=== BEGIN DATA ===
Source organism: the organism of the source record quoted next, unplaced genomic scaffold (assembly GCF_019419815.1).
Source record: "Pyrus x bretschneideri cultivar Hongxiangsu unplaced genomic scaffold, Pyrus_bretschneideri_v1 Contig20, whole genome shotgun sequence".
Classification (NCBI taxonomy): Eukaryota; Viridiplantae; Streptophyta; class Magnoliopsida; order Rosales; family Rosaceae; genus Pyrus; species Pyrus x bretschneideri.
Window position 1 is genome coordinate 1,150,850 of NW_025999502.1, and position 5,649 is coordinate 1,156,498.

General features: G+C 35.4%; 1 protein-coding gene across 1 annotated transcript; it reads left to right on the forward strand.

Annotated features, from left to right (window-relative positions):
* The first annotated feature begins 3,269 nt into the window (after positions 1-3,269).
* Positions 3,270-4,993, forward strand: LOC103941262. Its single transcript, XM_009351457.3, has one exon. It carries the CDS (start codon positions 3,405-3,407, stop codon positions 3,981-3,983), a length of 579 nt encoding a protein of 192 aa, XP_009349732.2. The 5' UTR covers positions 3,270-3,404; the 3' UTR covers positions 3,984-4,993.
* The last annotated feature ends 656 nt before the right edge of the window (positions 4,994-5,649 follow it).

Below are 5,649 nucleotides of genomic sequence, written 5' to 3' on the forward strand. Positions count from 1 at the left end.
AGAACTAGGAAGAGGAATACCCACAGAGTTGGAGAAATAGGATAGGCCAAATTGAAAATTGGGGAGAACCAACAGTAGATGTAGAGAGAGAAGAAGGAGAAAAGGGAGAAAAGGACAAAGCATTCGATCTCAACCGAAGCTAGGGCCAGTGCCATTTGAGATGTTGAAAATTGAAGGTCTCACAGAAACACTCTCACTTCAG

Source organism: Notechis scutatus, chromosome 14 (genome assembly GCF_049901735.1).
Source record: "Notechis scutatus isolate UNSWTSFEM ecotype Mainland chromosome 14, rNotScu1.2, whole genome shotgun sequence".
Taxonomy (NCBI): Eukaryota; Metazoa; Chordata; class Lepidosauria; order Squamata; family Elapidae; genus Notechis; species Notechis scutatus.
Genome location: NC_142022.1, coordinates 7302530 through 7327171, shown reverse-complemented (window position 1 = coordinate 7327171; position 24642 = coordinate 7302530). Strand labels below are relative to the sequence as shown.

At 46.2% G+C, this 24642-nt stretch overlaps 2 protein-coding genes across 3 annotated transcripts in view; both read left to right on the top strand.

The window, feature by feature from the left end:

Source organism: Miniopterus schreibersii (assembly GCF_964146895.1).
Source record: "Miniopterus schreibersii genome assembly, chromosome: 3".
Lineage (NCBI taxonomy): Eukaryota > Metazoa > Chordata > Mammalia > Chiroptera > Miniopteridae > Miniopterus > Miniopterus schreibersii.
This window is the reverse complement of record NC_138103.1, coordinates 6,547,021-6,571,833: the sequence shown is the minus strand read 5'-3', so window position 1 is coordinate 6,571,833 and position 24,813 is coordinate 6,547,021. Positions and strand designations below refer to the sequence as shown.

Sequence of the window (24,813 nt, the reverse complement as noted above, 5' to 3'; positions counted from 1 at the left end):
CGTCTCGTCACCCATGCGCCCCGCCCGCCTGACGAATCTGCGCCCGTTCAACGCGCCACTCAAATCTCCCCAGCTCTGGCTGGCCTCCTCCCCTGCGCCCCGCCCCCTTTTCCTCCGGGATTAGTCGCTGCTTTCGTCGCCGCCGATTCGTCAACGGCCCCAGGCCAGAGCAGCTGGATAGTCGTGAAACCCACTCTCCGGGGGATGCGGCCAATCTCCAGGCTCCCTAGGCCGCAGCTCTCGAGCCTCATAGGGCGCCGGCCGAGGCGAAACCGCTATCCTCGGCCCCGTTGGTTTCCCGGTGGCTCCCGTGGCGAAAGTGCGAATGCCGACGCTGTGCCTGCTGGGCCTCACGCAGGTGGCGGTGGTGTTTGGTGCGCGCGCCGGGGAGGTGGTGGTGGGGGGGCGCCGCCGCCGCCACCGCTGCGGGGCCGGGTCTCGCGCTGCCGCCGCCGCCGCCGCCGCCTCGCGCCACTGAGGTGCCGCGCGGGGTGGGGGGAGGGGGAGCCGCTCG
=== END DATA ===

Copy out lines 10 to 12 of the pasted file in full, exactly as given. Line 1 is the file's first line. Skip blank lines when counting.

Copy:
Below are 5,649 nucleotides of genomic sequence, written 5' to 3' on the forward strand. Positions count from 1 at the left end.
AGAACTAGGAAGAGGAATACCCACAGAGTTGGAGAAATAGGATAGGCCAAATTGAAAATTGGGGAGAACCAACAGTAGATGTAGAGAGAGAAGAAGGAGAAAAGGGAGAAAAGGACAAAGCATTCGATCTCAACCGAAGCTAGGGCCAGTGCCATTTGAGATGTTGAAAATTGAAGGTCTCACAGAAACACTCTCACTTCAG

Source organism: Notechis scutatus, chromosome 14 (genome assembly GCF_049901735.1).